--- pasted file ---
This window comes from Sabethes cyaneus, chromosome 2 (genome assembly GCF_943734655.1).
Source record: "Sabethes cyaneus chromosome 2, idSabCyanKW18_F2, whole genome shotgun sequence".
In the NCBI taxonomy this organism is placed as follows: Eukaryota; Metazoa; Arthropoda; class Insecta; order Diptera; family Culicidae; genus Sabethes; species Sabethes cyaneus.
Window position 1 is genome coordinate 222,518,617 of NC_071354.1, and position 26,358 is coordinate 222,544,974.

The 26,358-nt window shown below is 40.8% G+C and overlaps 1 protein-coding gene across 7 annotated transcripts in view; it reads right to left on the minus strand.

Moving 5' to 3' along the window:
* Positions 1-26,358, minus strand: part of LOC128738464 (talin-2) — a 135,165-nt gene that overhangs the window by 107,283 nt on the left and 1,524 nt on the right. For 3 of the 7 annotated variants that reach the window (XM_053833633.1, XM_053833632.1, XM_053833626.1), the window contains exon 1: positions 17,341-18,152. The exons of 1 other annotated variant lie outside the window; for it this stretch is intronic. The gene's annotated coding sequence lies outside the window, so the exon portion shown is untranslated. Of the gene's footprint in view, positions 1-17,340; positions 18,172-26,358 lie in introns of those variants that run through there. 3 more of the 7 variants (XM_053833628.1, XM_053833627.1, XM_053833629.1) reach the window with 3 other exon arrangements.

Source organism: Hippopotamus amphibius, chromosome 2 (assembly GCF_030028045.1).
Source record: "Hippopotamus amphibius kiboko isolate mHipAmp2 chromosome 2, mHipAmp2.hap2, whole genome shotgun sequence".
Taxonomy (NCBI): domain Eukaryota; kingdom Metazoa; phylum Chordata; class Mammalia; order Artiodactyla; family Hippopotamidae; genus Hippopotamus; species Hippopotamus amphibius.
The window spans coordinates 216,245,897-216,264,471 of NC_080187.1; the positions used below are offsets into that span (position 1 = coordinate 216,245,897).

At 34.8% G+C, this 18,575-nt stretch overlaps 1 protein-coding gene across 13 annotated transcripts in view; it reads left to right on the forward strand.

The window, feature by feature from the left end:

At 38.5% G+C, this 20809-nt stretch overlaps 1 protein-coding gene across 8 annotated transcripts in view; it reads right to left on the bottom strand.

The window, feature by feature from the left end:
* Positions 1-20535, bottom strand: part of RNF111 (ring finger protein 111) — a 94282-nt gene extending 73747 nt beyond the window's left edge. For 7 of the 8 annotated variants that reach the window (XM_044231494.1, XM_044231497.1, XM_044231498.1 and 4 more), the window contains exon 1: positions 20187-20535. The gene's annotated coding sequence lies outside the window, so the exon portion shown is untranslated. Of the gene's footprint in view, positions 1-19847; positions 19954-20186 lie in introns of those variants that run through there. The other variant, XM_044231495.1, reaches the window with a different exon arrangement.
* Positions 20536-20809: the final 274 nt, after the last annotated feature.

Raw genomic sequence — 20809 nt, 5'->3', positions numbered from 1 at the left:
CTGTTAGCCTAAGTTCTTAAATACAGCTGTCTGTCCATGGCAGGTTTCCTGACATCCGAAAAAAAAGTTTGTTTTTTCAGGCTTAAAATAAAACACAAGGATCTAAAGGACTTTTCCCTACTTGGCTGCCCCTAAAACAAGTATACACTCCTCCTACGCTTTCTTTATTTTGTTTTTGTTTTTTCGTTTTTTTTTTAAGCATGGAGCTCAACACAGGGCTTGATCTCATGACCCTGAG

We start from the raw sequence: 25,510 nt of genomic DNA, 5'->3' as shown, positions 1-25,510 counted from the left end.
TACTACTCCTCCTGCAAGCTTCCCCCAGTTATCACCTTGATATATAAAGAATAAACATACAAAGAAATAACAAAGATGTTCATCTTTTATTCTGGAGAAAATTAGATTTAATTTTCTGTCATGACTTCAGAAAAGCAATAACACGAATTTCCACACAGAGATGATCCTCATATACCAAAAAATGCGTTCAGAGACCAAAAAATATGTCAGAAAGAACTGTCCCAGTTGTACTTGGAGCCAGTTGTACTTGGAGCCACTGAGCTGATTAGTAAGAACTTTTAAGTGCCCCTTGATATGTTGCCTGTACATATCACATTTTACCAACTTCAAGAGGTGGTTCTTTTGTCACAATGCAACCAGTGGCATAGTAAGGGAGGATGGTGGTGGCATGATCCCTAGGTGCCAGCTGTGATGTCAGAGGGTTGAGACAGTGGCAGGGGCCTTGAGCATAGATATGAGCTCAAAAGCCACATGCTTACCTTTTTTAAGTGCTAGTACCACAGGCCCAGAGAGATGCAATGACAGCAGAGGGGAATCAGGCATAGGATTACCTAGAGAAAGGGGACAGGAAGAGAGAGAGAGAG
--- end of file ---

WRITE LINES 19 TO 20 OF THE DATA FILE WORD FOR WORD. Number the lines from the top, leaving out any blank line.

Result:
CTGTTAGCCTAAGTTCTTAAATACAGCTGTCTGTCCATGGCAGGTTTCCTGACATCCGAAAAAAAAGTTTGTTTTTTCAGGCTTAAAATAAAACACAAGGATCTAAAGGACTTTTCCCTACTTGGCTGCCCCTAAAACAAGTATACACTCCTCCTACGCTTTCTTTATTTTGTTTTTGTTTTTTCGTTTTTTTTTTAAGCATGGAGCTCAACACAGGGCTTGATCTCATGACCCTGAG

We start from the raw sequence: 25,510 nt of genomic DNA, 5'->3' as shown, positions 1-25,510 counted from the left end.